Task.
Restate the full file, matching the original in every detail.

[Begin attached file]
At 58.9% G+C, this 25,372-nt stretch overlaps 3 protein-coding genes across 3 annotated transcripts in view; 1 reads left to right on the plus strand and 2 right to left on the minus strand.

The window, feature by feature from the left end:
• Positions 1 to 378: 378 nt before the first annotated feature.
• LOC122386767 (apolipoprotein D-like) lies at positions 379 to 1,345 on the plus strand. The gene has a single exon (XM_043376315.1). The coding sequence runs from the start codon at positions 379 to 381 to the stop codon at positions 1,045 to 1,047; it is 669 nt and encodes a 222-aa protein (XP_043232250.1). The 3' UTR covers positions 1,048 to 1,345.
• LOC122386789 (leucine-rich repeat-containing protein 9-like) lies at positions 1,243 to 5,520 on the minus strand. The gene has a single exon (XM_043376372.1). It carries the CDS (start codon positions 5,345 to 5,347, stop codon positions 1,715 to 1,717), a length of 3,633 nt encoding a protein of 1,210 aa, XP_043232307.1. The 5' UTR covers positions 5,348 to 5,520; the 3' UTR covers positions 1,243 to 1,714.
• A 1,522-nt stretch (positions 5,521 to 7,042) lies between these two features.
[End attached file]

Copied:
At 58.9% G+C, this 25,372-nt stretch overlaps 3 protein-coding genes across 3 annotated transcripts in view; 1 reads left to right on the plus strand and 2 right to left on the minus strand.

The window, feature by feature from the left end:
• Positions 1 to 378: 378 nt before the first annotated feature.
• LOC122386767 (apolipoprotein D-like) lies at positions 379 to 1,345 on the plus strand. The gene has a single exon (XM_043376315.1). The coding sequence runs from the start codon at positions 379 to 381 to the stop codon at positions 1,045 to 1,047; it is 669 nt and encodes a 222-aa protein (XP_043232250.1). The 3' UTR covers positions 1,048 to 1,345.
• LOC122386789 (leucine-rich repeat-containing protein 9-like) lies at positions 1,243 to 5,520 on the minus strand. The gene has a single exon (XM_043376372.1). It carries the CDS (start codon positions 5,345 to 5,347, stop codon positions 1,715 to 1,717), a length of 3,633 nt encoding a protein of 1,210 aa, XP_043232307.1. The 5' UTR covers positions 5,348 to 5,520; the 3' UTR covers positions 1,243 to 1,714.
• A 1,522-nt stretch (positions 5,521 to 7,042) lies between these two features.